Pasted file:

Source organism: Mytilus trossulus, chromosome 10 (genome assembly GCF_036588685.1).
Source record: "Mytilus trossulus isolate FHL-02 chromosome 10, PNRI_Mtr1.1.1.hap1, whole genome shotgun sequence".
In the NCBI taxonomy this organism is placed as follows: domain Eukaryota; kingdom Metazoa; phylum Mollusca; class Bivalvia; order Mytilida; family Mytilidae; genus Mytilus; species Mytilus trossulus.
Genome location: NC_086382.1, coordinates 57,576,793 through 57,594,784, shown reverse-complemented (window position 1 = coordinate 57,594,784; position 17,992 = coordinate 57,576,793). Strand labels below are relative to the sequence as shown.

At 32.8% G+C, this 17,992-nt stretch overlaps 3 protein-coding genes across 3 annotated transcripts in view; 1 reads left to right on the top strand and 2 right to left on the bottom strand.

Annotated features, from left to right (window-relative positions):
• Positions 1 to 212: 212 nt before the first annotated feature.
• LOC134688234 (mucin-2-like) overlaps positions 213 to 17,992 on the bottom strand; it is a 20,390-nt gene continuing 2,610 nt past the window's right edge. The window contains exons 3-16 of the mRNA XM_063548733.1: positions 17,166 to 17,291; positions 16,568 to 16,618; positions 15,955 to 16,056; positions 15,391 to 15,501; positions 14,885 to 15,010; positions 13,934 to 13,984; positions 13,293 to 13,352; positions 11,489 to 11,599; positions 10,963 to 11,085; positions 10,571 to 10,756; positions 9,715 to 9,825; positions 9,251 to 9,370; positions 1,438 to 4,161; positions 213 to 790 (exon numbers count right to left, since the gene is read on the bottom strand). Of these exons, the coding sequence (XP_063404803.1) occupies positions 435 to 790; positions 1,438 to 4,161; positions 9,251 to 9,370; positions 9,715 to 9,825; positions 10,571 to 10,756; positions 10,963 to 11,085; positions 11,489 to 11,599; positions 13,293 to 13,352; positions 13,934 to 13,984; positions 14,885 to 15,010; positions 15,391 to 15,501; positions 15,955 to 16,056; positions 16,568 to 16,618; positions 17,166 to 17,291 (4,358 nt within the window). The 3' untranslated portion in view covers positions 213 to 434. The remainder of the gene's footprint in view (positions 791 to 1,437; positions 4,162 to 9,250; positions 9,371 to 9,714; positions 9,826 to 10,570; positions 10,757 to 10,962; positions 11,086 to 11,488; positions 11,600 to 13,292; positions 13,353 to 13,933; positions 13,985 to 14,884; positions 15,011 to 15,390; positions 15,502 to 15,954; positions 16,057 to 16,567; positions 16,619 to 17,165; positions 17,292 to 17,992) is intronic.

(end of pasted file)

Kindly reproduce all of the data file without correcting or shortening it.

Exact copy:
Source organism: Mytilus trossulus, chromosome 10 (genome assembly GCF_036588685.1).
Source record: "Mytilus trossulus isolate FHL-02 chromosome 10, PNRI_Mtr1.1.1.hap1, whole genome shotgun sequence".
In the NCBI taxonomy this organism is placed as follows: domain Eukaryota; kingdom Metazoa; phylum Mollusca; class Bivalvia; order Mytilida; family Mytilidae; genus Mytilus; species Mytilus trossulus.
Genome location: NC_086382.1, coordinates 57,576,793 through 57,594,784, shown reverse-complemented (window position 1 = coordinate 57,594,784; position 17,992 = coordinate 57,576,793). Strand labels below are relative to the sequence as shown.

At 32.8% G+C, this 17,992-nt stretch overlaps 3 protein-coding genes across 3 annotated transcripts in view; 1 reads left to right on the top strand and 2 right to left on the bottom strand.

Annotated features, from left to right (window-relative positions):
• Positions 1 to 212: 212 nt before the first annotated feature.
• LOC134688234 (mucin-2-like) overlaps positions 213 to 17,992 on the bottom strand; it is a 20,390-nt gene continuing 2,610 nt past the window's right edge. The window contains exons 3-16 of the mRNA XM_063548733.1: positions 17,166 to 17,291; positions 16,568 to 16,618; positions 15,955 to 16,056; positions 15,391 to 15,501; positions 14,885 to 15,010; positions 13,934 to 13,984; positions 13,293 to 13,352; positions 11,489 to 11,599; positions 10,963 to 11,085; positions 10,571 to 10,756; positions 9,715 to 9,825; positions 9,251 to 9,370; positions 1,438 to 4,161; positions 213 to 790 (exon numbers count right to left, since the gene is read on the bottom strand). Of these exons, the coding sequence (XP_063404803.1) occupies positions 435 to 790; positions 1,438 to 4,161; positions 9,251 to 9,370; positions 9,715 to 9,825; positions 10,571 to 10,756; positions 10,963 to 11,085; positions 11,489 to 11,599; positions 13,293 to 13,352; positions 13,934 to 13,984; positions 14,885 to 15,010; positions 15,391 to 15,501; positions 15,955 to 16,056; positions 16,568 to 16,618; positions 17,166 to 17,291 (4,358 nt within the window). The 3' untranslated portion in view covers positions 213 to 434. The remainder of the gene's footprint in view (positions 791 to 1,437; positions 4,162 to 9,250; positions 9,371 to 9,714; positions 9,826 to 10,570; positions 10,757 to 10,962; positions 11,086 to 11,488; positions 11,600 to 13,292; positions 13,353 to 13,933; positions 13,985 to 14,884; positions 15,011 to 15,390; positions 15,502 to 15,954; positions 16,057 to 16,567; positions 16,619 to 17,165; positions 17,292 to 17,992) is intronic.